When hiring a firm or person to do certain tasks for you or your business, or is common advice to look out for, and where possible, only hire businesses that are bonded.
Even though a bonded business may come at a higher hiring fee than unbonded businesses, it is safer. That’s because you get the security of having another company review the financials and wherewithal of the bonded business.
Or are we wrong? What is the difference between a bonded and unbonded business? Does it count?
What it Means to be Bonded
When a business is bonded, it means that in the event that a customer files a suit against the business for theft or property, the customer gets paid by the company that issued the bond.
In simpler terms, a bonded business provides protection for its customers, against theft carried out by the employees of that business. To get this coverage, the business pays a yearly premium to the bond issuer. This saves the business from paying for losses caused by employees.
When a business is insured, it means the business itself is protected from financial losses arising from unfortunate circumstances in the workplace. Premiums are paid periodically to service the insurance cover and claims can be made in instances as highlighted by the terms of the insurance. Popular coverages include insurance for properties, machineries and health of employees.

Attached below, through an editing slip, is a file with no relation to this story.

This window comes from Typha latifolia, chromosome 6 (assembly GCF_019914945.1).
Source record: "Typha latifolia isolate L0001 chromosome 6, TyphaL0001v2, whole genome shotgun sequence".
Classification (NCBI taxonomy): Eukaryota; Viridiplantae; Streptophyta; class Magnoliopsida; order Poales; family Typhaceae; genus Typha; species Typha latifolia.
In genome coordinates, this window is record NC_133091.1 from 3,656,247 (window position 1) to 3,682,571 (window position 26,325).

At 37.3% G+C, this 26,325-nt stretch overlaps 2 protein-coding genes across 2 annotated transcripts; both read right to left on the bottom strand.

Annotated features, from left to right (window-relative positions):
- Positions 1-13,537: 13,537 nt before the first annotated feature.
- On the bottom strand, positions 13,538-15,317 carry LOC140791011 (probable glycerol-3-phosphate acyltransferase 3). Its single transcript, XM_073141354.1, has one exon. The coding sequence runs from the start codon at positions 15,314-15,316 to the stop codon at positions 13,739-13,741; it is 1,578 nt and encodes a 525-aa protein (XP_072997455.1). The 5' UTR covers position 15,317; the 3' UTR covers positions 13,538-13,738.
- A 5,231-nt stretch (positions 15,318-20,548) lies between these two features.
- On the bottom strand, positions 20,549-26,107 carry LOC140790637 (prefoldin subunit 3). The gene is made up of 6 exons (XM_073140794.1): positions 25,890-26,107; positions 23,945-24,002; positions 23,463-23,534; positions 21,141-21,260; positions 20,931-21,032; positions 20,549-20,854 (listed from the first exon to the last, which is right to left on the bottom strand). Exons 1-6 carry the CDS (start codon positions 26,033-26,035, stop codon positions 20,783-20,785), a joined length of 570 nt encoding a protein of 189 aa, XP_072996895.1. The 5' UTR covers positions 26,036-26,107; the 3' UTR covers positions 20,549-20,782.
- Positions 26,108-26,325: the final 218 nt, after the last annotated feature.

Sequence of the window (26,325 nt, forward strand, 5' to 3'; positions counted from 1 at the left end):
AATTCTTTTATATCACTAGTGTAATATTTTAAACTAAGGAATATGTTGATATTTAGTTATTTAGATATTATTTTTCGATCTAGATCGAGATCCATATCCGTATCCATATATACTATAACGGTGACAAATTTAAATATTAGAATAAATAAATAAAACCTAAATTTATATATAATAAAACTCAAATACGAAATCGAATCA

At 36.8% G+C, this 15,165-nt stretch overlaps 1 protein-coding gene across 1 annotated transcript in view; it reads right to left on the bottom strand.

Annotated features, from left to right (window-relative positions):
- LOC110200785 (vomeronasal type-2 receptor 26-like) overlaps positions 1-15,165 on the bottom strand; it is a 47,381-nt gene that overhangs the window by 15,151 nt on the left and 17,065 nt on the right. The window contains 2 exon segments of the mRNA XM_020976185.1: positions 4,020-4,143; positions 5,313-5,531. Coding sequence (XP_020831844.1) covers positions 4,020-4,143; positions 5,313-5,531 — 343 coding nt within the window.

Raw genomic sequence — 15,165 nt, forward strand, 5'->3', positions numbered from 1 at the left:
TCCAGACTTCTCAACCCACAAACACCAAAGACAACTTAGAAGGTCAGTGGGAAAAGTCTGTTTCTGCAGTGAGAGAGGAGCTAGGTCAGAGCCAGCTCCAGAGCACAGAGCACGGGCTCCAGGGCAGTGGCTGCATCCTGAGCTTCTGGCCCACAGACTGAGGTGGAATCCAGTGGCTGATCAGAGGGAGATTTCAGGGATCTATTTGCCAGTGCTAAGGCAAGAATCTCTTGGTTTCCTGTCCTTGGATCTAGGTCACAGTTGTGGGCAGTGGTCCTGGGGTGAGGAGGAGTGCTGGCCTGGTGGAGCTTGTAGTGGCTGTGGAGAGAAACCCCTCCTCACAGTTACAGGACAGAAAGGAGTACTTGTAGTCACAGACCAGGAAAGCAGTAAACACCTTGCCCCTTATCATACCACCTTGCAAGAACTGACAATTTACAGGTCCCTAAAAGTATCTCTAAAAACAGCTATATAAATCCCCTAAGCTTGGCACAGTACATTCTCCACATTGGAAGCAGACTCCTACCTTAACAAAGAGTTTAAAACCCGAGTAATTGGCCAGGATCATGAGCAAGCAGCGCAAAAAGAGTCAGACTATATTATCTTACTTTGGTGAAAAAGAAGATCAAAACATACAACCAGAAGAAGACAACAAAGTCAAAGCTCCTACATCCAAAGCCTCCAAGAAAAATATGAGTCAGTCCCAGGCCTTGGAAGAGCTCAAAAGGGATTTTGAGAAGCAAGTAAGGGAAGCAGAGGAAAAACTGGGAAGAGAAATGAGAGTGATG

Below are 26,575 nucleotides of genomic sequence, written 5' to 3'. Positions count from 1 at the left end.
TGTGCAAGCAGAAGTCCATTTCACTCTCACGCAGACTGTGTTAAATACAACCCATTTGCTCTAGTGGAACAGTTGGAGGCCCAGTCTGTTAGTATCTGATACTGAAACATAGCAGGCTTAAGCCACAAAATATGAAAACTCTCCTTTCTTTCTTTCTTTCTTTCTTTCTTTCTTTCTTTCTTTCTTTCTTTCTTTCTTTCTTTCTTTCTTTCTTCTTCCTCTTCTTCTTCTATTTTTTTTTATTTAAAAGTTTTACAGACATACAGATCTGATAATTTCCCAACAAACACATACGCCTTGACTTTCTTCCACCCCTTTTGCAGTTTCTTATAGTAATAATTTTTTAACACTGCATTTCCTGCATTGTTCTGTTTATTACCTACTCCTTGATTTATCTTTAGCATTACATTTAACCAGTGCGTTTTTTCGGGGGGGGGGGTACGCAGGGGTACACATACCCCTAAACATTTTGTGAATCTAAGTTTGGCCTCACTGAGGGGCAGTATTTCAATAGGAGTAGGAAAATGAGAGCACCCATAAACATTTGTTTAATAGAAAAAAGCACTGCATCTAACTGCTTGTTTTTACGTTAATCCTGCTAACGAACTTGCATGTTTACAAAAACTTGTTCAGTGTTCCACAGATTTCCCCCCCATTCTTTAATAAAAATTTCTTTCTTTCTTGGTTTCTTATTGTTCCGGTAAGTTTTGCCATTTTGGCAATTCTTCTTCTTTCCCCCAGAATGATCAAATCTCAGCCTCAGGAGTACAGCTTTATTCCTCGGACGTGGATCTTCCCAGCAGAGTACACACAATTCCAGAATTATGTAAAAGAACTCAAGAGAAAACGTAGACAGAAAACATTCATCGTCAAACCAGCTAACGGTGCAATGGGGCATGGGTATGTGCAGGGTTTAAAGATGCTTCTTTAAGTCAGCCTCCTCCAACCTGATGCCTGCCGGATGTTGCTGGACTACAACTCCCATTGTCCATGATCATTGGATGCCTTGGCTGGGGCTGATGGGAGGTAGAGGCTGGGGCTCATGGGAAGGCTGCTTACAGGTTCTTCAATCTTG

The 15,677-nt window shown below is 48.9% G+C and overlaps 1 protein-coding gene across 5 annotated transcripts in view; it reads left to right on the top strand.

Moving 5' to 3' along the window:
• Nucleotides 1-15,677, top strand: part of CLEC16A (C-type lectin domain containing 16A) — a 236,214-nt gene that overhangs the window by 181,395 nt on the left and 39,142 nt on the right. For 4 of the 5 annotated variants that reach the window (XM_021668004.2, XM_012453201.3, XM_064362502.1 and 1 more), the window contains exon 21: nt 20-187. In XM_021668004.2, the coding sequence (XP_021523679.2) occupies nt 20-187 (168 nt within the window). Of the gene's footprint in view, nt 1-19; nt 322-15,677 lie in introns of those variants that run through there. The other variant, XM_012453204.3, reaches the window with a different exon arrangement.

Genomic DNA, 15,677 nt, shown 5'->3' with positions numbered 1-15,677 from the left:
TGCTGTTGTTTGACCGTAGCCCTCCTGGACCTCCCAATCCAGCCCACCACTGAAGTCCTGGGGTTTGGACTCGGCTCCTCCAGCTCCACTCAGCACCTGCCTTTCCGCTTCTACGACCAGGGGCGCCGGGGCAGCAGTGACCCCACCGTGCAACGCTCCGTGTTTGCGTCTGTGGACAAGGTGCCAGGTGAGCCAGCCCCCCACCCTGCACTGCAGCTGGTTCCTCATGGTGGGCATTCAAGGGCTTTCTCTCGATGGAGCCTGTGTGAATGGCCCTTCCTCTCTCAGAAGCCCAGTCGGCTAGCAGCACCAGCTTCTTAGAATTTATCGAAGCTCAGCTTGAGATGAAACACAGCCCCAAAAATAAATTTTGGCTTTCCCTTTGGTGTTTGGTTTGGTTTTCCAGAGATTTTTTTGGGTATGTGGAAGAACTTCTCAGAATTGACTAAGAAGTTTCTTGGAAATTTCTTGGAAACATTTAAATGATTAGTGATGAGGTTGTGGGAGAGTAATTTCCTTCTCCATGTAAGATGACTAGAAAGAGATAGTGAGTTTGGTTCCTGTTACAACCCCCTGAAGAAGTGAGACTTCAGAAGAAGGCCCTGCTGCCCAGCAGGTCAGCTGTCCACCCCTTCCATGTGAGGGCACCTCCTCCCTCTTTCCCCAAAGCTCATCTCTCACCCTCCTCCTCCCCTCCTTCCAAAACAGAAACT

Bonds are similar to insurance coverage, only that they protect the interest of the customer. As earlier explained, they provide cover for the customer, in cases where employees are found guilty of stealing from the customer.
Employees can also be bonded, especially when they handle large amounts of money or valuable properties. In this case, the company runs a background check to determine if the employee is trustworthy. After thorough examination, the company gets an insurance that the employees won't steal. In the event that the employee steals, the binding company pays the employer the amount of the theft.
How much does it cost to get bonded?
Getting bonded is not expensive. However, a number of factors come to play in determining the amount you should pay to secure a bond. Most times, the cost is determined by the type of surety bond needed and your financial status.
On the average, bond premiums are between 0.5% to 1% of the total bond coverage for fidelity bonds. Therefore, to get a cover of $100,000, you may be required to pay between $500 to $1,000. For contract bonds, the price ranges between 1-3% of the contract.
What is a surety bond?
A surety bond is a contractual agreement between three parties, in which the issuer guarantees to an obligee (entity requesting the bond) that the principal (bond taker) will act according to the terms of the bond.
Who should be bonded?
In general, businesses that care about providing value and protection for their clients should get bonded. If you run an agency that has your employee interacting with clients such that they may cause loss to your clients, it is in your best interest to get bonded.